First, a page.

Limiting your ability to rent a home or apartment

      Limiting your ability to obtain federal student loans for furthering your education

      Limiting your ability to maintain your professional licensure

      Limiting your employment opportunities

 

If your OVI charge has an aggravating component, it could rise to the level of a felony and be heard in the Delaware County Court of Common Pleas. Regardless of the charge you face, our resourceful legal team is available to help skillfully guide your case throughout the legal process.

 

Misdemeanor Offenses

Misdemeanors are generally heard in the Municipal Court, and they come in many different forms that include:

 

      Minor misdemeanors

      Fourth-degree misdemeanors

      Third-degree misdemeanors

      Second-degree misdemeanors

      First-degree misdemeanors

 

While first-degree misdemeanors are the most serious, even a misdemeanor that’s classified as minor can have serious consequences that include steep fines and penalties – and that can lead to a criminal record.

 

First-Degree Misdemeanors

All of the following classify as first-degree misdemeanors:

 

      Assault and Battery – A charge of assault and battery refers to the accusation of threatening harmful or offensive contact or causing harmful or offensive contact with another person.

      Domestic Violence – Domestic violence involves allegations of violence directed towards members of the accused household or a person you are or were once romantically involved with.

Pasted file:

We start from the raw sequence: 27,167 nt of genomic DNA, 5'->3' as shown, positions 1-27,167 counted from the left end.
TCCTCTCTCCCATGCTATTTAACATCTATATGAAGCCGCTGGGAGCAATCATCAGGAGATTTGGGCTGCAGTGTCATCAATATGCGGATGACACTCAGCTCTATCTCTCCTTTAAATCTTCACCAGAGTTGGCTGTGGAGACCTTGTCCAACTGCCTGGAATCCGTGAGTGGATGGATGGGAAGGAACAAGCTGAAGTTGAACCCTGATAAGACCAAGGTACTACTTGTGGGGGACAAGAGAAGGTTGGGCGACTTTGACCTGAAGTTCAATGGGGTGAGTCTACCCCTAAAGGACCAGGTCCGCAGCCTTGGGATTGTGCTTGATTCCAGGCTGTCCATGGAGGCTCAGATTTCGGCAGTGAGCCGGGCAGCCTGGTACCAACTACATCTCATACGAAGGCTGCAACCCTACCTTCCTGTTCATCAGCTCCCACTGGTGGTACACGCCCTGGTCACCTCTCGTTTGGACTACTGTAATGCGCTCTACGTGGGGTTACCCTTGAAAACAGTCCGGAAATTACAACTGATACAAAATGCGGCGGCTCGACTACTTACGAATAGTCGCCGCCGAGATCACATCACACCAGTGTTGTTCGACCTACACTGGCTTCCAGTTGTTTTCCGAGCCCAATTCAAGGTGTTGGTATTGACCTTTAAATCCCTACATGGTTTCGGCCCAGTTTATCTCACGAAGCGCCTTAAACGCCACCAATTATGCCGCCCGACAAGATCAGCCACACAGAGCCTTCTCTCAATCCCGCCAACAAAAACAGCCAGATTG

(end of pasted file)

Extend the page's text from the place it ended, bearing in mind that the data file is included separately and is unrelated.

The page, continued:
Petty Theft – Petty theft is the theft of property worth more than $1,000. Despite the name, there is very little that’s petty about the potential consequences of a conviction, which can lead to jail time, steep fines, and/or probation.

      Marijuana Crimes – While many states have legalized marijuana in different capacities, you can still be looking at minor misdemeanor charges for possession in the State of Ohio. Further, these charges can shoot up to first-degree misdemeanor charges in relation to the amount you are alleged to possess (and/or if you have a prior conviction).

      Possession of a Controlled Substance – If you are alleged to possess other kinds of drugs, such as narcotics or prescription medications that don’t belong to you, it can lead to serious possession charges.